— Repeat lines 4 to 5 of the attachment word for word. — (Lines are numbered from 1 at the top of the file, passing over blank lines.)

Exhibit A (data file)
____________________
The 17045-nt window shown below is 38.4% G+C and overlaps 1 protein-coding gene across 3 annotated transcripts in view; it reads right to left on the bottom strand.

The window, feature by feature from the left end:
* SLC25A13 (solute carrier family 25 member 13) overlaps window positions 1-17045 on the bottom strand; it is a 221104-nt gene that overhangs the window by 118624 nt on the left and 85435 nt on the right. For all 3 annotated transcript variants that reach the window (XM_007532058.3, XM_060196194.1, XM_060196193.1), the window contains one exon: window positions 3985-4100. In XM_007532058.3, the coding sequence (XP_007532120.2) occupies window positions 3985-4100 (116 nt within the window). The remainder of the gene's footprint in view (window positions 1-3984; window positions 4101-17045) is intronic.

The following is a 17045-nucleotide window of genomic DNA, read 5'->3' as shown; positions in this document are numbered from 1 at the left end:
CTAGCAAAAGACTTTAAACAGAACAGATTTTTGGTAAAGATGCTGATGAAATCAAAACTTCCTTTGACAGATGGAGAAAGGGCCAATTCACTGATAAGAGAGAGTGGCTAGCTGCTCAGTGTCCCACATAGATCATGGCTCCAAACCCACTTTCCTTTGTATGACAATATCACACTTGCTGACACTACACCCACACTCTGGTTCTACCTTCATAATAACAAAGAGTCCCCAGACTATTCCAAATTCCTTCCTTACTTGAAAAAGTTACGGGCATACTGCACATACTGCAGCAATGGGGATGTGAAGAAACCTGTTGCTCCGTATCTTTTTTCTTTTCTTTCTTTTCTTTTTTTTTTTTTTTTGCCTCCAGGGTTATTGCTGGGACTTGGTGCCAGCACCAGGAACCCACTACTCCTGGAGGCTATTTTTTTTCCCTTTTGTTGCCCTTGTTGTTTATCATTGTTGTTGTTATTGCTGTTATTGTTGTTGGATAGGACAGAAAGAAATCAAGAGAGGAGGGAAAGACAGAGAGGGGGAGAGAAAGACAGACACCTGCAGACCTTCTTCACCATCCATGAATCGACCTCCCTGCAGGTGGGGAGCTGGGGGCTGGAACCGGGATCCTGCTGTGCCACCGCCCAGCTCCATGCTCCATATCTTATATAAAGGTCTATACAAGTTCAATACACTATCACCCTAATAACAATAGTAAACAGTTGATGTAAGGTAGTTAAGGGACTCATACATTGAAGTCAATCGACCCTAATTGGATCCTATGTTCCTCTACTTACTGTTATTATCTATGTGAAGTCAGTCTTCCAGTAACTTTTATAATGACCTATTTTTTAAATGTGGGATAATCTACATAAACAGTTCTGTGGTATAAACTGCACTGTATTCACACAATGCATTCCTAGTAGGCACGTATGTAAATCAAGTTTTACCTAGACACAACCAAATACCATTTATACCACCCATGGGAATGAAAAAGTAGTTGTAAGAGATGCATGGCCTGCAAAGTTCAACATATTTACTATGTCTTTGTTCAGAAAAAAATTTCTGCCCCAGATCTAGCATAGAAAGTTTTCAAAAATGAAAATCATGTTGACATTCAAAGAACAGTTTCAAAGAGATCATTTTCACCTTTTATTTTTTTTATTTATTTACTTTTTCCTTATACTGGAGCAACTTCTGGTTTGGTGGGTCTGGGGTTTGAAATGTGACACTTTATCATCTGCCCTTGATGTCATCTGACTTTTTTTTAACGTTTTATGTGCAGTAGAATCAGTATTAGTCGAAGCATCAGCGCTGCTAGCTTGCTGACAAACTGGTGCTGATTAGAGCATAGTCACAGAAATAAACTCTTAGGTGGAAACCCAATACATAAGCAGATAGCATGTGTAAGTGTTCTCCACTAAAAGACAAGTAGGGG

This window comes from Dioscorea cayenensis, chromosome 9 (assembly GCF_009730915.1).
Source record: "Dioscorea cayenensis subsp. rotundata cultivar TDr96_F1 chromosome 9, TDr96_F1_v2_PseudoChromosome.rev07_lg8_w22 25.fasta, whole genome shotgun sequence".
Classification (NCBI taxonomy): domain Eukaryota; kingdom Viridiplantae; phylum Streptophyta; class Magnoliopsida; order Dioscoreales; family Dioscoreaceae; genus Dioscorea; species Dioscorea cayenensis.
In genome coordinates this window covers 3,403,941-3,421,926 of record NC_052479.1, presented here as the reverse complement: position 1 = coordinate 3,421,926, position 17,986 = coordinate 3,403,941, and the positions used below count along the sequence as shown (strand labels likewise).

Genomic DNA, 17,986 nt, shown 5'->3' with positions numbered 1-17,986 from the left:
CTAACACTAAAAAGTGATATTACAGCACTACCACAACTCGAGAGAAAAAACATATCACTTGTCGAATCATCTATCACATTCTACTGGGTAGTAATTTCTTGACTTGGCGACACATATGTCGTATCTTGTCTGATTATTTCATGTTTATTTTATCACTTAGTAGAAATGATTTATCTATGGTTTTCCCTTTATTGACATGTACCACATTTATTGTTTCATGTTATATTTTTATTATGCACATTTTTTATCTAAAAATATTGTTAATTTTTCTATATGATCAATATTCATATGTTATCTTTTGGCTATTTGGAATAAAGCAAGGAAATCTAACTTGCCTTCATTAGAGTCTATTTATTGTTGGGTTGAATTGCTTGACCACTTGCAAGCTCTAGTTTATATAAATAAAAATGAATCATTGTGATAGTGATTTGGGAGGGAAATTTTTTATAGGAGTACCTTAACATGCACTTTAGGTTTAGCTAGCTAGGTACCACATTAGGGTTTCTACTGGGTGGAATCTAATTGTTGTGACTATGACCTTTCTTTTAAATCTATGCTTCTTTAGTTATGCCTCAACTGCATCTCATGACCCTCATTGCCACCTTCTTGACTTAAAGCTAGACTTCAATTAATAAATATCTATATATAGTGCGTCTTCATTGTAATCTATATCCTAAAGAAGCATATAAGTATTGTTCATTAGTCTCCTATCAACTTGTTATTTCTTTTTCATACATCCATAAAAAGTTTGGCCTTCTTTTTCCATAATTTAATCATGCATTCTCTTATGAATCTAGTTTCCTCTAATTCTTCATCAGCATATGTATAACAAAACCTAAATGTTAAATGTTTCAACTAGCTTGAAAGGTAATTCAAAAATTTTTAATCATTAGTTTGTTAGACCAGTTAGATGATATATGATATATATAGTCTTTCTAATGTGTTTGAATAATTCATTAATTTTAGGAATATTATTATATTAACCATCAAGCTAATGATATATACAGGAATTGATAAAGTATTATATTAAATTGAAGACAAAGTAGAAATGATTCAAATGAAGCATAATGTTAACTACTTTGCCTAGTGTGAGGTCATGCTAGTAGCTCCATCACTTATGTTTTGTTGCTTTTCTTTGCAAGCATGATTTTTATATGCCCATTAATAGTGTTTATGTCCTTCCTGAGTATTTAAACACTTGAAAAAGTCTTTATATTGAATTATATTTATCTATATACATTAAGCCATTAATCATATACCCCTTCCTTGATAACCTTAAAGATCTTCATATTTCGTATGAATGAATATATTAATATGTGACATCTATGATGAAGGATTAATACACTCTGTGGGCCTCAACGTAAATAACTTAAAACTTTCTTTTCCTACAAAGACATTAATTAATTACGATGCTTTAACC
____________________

The following is a 17045-nucleotide window of genomic DNA, read 5'->3' as shown; positions in this document are numbered from 1 at the left end:
CTAGCAAAAGACTTTAAACAGAACAGATTTTTGGTAAAGATGCTGATGAAATCAAAACTTCCTTTGACAGATGGAGAAAGGGCCAATTCACTGATAAGAGAGAGTGGCTAGCTGCTCAGTGTCCCACATAGATCATGGCTCCAAACCCACTTTCCTTTGTATGACAATATCACACTTGCTGACACTACACCCACACTCTGGTTCTACCTTCATAATAACAAAGAGTCCCCAGACTATTCCAAATTCCTTCCTTACTTGAAAAAGTTACGGGCATACTGCACATACTGCAGCAATGGGGATGTGAAGAAACCTGTTGCTCCGTATCTTTTTTCTTTTCTTTCTTTTCTTTTTTTTTTTTTTTTGCCTCCAGGGTTATTGCTGGGACTTGGTGCCAGCACCAGGAACCCACTACTCCTGGAGGCTATTTTTTTTCCCTTTTGTTGCCCTTGTTGTTTATCATTGTTGTTGTTATTGCTGTTATTGTTGTTGGATAGGACAGAAAGAAATCAAGAGAGGAGGGAAAGACAGAGAGGGGGAGAGAAAGACAGACACCTGCAGACCTTCTTCACCATCCATGAATCGACCTCCCTGCAGGTGGGGAGCTGGGGGCTGGAACCGGGATCCTGCTGTGCCACCGCCCAGCTCCATGCTCCATATCTTATATAAAGGTCTATACAAGTTCAATACACTATCACCCTAATAACAATAGTAAACAGTTGATGTAAGGTAGTTAAGGGACTCATACATTGAAGTCAATCGACCCTAATTGGATCCTATGTTCCTCTACTTACTGTTATTATCTATGTGAAGTCAGTCTTCCAGTAACTTTTATAATGACCTATTTTTTAAATGTGGGATAATCTACATAAACAGTTCTGTGGTATAAACTGCACTGTATTCACACAATGCATTCCTAGTAGGCACGTATGTAAATCAAGTTTTACCTAGACACAACCAAATACCATTTATACCACCCATGGGAATGAAAAAGTAGTTGTAAGAGATGCATGGCCTGCAAAGTTCAACATATTTACTATGTCTTTGTTCAGAAAAAAATTTCTGCCCCAGATCTAGCATAGAAAGTTTTCAAAAATGAAAATCATGTTGACATTCAAAGAACAGTTTCAAAGAGATCATTTTCACCTTTTATTTTTTTTATTTATTTACTTTTTCCTTATACTGGAGCAACTTCTGGTTTGGTGGGTCTGGGGTTTGAAATGTGACACTTTATCATCTGCCCTTGATGTCATCTGACTTTTTTTTAACGTTTTATGTGCAGTAGAATCAGTATTAGTCGAAGCATCAGCGCTGCTAGCTTGCTGACAAACTGGTGCTGATTAGAGCATAGTCACAGAAATAAACTCTTAGGTGGAAACCCAATACATAAGCAGATAGCATGTGTAAGTGTTCTCCACTAAAAGACAAGTAGGGG